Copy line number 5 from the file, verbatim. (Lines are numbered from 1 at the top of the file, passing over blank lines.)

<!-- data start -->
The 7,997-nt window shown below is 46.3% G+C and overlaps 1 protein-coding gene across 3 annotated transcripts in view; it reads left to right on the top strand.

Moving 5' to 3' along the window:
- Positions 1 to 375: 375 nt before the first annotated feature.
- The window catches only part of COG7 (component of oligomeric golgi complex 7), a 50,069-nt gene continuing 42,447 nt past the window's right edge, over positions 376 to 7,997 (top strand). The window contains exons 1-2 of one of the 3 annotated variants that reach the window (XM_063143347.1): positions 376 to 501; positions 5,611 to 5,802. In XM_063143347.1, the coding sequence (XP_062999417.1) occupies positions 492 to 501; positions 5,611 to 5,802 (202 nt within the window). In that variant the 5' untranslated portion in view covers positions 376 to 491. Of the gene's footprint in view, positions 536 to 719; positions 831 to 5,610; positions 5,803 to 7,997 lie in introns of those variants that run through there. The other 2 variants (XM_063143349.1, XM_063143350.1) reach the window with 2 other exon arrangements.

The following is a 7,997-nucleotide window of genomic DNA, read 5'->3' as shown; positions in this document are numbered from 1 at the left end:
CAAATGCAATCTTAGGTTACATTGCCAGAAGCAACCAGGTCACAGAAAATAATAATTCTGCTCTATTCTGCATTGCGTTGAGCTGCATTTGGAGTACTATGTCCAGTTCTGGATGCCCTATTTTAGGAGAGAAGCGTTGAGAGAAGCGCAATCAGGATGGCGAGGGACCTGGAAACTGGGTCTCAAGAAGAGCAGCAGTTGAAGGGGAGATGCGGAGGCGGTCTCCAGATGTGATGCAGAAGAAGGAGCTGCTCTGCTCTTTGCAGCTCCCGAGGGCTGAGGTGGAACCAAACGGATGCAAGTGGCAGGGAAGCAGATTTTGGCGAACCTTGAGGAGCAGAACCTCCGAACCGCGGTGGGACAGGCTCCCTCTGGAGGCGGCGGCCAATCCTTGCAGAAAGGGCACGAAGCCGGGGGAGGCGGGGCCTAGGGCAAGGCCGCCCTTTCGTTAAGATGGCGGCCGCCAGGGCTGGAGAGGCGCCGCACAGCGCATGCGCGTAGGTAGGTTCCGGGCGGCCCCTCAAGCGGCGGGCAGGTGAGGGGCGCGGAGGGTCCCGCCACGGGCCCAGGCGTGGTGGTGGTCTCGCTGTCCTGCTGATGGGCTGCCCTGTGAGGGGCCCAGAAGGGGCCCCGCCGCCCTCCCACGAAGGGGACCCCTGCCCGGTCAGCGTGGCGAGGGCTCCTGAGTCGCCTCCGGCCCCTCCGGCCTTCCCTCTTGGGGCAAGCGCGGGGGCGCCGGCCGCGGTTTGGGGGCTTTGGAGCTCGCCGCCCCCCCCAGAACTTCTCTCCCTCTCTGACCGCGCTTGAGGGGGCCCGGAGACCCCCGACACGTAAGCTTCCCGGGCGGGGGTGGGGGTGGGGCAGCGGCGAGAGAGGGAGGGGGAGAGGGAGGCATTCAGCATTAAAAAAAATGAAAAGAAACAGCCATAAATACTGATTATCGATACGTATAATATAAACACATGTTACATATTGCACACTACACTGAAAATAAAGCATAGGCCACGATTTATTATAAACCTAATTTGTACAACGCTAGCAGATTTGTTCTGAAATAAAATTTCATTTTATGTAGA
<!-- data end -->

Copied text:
The following is a 7,997-nucleotide window of genomic DNA, read 5'->3' as shown; positions in this document are numbered from 1 at the left end: